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    • mhay
      Post count: 264

      Did that hunter get the shot ? Did he connect ?

      As another spring season approaches the memories of past seasons and hunts begin to flood the mind . The lessons learned as well as the many blunders I have committed in the attempts to ‘FOOL’ a rutting ol’Tom .

      I like hunting high pressured public land birds . They hear a wide variety of calling , from preseason to the final day . Hunters running through the woods owling ,crowing and making many ,many turkey vocalizations in an attempt to locate a gobbler and race to be the first one to get near the bird to try and get him to ‘COME LOOKIN’ for the artificial hen .

      The early season onslaught of hunters soon fades out with many leaving empty handed . By mid-week of the first week of season the woods are very quiet which allows a few hunters to slow down , ,,, exercise some patience and woodsmanship and fool some birds .

      Hunting these high pressured public land birds with a shotgun is tough . To get one with a bow is tougher yet . Doing it without a blind and decoy is no doubt the toughest .

    • David Petersen
      Post count: 2749

      Mhay said: “Hunting these high pressured public land birds with a shotgun is tough. To get one with a bow is tougher yet. Doing it without a blind and decoy is no doubt the toughest.”

      Tough, you bet, hunting non-agricultural forests for turkeys with a longbow is a top challenge. Blinds are useless since it’s all a walking game, so you have to get good at hunkering down fast in the nearest shade and count on blend-in clothing and zero movement for concealment. Getting that far is fun and in a good area can come repeatedly in a day. Being able to draw without being seen just when the bird is vulnerable, and many hens often watching, is the toughest part. So far as dekes, I’ve pretty much quit using them as you can only carry a couple at most on a long hike, a gobbler is often on you before you have time to get them out and you risk getting busted, and most toms either hang up, shy off or just haul-a.. when they see one or even two dekes. Best I’ve done is have toms circle a hen deke once or twice and then take off. Works for a shotgun but not a bow. So mostly I just go light, no blind and no dekes, and “walk and talk” then set up when I get a near reply, before calling any more. Finding an area with plenty of birds that aren’t gun-shy is the magic bullet, IMHO.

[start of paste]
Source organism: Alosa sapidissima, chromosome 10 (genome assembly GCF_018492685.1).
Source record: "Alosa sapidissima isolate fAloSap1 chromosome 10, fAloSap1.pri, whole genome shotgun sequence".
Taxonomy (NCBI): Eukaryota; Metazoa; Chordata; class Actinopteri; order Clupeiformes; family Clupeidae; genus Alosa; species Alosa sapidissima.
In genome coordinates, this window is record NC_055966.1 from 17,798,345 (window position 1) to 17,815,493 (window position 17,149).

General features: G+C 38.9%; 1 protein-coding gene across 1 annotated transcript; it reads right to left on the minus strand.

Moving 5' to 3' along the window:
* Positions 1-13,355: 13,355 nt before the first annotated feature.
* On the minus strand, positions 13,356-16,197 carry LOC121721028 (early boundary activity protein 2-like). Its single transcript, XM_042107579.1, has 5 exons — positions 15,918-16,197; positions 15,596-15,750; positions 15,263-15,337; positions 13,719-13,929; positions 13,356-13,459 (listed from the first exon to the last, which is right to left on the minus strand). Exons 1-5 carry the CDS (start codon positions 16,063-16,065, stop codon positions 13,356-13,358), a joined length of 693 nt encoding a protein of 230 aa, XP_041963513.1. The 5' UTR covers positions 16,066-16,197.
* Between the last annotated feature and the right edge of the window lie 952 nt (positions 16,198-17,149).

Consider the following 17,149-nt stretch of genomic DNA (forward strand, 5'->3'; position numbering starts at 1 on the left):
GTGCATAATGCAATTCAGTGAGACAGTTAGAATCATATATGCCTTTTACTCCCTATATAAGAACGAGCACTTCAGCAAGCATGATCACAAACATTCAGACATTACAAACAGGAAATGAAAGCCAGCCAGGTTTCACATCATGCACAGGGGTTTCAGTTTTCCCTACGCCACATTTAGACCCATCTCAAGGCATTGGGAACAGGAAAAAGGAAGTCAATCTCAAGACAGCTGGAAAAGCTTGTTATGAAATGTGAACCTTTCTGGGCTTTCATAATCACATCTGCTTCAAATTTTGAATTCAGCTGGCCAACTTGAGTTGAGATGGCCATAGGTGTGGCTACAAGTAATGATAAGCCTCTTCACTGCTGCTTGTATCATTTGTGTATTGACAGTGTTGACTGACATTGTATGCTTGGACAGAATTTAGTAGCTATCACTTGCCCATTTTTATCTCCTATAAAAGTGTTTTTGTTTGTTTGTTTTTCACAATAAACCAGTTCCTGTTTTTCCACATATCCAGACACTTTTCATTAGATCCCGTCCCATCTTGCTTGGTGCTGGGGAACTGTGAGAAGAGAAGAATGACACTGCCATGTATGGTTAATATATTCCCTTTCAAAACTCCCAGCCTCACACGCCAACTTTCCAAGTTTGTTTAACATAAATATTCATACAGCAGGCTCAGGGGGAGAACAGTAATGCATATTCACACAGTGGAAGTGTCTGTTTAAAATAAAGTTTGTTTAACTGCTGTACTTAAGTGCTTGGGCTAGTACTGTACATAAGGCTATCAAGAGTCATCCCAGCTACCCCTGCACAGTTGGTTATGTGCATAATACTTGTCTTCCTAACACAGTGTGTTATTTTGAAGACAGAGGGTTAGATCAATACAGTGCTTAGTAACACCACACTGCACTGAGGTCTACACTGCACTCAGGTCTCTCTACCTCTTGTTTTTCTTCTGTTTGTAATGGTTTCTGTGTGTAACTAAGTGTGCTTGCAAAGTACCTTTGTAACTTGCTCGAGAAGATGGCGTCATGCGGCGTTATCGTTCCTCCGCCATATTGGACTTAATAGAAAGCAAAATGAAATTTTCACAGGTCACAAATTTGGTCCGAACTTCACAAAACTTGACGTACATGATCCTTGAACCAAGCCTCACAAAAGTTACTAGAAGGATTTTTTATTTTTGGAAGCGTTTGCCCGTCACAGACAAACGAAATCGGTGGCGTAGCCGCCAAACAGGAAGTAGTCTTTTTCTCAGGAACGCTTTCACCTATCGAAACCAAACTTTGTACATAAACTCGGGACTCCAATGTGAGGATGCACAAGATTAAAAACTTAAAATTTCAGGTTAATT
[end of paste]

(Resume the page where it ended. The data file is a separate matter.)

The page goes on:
• mhay
      Post count: 264

      Typically here in the Ohio Valley most hens have been tended to and are on a nest or preparing to nest by the time our season opens .

      Last year we had a lot of above normal temps for a month before season . Made for a strange season to say the least .

      TOM TALK was what brought the gobblers in last year for me .

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